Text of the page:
Emanuel proposes big hikes in city fees for river tour boats
BY FRAN SPIELMAN City Hall Reporter email@example.com February 13, 2013 11:55AM
Tourists and commuters line up for a ride on a Wendella tour boat. | Rich Hein~Sun-Times
Updated: February 13, 2013 2:37PM
Popular tour boats would pay dramatically higher fees for the privilege of docking along the Chicago River, under a 10-year agreement proposed Wednesday by Mayor Rahm Emanuel.
“Tour boat operations along the Chicago River are a colorful and valued amenity for visitors to downtown Chicago,” the mayor said in a press release.
“This renewed partnership will keep tour boats floating down the river while generating significant revenue for the city.”
Wendella Sightseeing Co. paid the city $281,419 in fees last year for the privilege of using dock space on the north side of the Chicago River west of Michigan. Mercury Skyline Yacht Charters Inc. paid the city $169,000 to operate from a dock on the south side of the river east of Michigan.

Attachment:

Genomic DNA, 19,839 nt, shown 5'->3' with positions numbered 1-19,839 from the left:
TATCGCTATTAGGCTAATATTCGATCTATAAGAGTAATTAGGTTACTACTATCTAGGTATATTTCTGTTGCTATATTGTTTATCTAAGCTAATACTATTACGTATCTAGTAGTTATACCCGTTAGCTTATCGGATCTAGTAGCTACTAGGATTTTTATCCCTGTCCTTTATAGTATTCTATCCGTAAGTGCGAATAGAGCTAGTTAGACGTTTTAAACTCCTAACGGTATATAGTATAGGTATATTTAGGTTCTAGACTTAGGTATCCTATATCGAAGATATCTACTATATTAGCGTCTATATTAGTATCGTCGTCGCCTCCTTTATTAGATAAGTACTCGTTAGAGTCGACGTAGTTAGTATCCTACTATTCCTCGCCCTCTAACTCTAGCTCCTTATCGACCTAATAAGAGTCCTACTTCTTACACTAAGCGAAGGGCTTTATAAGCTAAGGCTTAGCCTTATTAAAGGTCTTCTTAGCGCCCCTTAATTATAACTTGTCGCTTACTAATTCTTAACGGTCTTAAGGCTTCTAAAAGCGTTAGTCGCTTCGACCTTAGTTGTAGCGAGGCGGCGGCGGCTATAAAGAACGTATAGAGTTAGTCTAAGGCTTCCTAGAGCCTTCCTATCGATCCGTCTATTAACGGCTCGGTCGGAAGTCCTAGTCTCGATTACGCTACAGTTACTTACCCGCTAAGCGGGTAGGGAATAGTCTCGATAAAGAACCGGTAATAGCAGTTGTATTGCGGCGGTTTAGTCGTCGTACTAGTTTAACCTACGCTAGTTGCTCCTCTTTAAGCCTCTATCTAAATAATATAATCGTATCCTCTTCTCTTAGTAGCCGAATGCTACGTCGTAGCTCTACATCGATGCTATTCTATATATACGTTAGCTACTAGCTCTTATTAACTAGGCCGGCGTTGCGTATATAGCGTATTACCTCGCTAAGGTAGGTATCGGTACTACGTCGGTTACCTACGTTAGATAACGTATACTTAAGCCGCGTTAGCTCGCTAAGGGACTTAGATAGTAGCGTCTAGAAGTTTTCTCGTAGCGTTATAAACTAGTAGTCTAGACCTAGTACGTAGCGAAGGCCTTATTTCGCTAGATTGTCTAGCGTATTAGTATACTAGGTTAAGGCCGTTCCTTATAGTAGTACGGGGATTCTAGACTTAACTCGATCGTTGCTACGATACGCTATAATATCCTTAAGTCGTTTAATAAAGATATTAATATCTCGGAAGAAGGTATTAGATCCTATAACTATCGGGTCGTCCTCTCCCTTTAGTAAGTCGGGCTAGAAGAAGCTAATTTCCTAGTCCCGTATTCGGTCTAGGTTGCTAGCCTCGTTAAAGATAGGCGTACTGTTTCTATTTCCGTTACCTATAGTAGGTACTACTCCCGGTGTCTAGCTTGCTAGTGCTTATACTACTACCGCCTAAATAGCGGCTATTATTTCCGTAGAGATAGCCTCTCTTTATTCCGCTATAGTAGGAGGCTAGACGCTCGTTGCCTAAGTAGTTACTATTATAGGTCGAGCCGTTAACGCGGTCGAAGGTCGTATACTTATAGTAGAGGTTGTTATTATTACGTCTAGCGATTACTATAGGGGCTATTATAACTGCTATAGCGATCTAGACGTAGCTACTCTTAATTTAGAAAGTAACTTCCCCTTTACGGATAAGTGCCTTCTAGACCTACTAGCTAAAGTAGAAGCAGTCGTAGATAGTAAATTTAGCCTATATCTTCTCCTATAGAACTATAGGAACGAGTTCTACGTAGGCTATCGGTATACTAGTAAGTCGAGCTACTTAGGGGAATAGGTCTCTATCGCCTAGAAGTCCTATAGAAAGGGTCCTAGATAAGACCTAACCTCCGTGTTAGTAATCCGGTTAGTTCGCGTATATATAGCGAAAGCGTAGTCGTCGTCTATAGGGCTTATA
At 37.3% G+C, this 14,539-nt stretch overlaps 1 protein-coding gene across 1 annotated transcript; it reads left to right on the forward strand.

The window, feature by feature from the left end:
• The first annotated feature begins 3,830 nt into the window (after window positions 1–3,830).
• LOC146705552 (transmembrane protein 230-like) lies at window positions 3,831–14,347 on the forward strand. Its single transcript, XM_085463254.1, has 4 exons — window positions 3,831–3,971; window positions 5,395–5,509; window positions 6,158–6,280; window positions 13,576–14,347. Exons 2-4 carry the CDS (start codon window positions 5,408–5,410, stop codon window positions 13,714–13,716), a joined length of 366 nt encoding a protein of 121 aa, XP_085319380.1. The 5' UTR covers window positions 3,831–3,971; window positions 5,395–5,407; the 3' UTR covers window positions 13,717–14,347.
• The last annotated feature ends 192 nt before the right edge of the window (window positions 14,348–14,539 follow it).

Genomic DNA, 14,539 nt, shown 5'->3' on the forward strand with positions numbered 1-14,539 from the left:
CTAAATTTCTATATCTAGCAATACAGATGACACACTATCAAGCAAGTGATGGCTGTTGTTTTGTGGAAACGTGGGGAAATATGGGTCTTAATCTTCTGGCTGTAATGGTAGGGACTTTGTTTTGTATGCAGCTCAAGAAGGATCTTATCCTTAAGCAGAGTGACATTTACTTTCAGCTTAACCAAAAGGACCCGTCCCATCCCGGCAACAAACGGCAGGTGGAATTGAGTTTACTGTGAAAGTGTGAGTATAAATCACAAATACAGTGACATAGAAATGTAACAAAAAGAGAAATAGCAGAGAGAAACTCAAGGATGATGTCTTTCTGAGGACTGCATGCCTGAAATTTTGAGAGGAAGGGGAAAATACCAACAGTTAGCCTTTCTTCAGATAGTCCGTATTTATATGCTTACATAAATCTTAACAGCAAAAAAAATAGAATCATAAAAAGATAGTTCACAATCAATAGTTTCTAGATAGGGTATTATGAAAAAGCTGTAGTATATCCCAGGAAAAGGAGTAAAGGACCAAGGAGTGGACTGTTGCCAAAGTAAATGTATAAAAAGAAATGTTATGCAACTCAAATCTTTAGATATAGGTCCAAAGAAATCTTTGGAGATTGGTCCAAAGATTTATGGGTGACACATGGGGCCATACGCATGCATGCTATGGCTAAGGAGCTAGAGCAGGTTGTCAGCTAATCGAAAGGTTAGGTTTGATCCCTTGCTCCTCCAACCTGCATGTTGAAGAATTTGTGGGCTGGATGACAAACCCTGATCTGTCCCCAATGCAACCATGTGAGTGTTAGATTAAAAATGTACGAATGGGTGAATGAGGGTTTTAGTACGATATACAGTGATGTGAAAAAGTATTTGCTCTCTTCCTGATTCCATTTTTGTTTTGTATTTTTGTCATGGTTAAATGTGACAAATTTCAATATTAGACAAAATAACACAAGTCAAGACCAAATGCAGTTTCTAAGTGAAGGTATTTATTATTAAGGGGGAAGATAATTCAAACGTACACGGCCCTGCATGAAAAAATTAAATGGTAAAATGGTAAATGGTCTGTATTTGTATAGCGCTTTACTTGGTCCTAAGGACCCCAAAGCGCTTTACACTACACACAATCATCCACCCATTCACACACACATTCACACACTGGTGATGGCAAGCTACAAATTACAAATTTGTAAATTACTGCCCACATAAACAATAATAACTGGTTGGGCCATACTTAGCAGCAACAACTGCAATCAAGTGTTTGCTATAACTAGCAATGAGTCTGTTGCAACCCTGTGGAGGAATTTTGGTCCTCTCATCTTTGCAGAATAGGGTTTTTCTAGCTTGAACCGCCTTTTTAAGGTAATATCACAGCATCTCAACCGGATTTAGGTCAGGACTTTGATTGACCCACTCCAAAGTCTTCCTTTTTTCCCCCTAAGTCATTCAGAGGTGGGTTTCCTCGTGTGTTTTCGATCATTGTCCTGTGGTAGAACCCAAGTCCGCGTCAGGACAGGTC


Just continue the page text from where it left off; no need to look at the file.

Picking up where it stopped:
The decade-long agreement that Emanuel introduced at Wednesday’s City Council meeting includes dramatically higher fees expected to generate $42.5 million over the life of the contract.
It includes a minimum annual guarantee for the use of the docks, an annual, 3 percent escalator and a 5 percent share of the tour boat operators’ gross revenues.
Annual revenues generated by Mercury are expected to rise from $1.2 million in 2013 to $2.4 million by the time the new agreement expires in 2023. Over the next decade, Mercury is expected to pay the city $30.9 million.
Wendella’s annual payments to the city are expected to climb from $877,000 this year to $1.2 million in 2023 for a grand total of $11.5 million over the next 10 years.
Both firms are expected to benefit from steady but slow improvements to the Chicago riverwalk that lure more tourist traffic. Former Mayor Richard M. Daley had big dreams of creating a San Antonio-style riverwalk in Chicago but never found the money to pay for it. He also talked about allowing Venice-style gondoliers along the Chicago River.
The search for funding to complete the riverwalk — instead of doing it in small pieces — continues under Emanuel.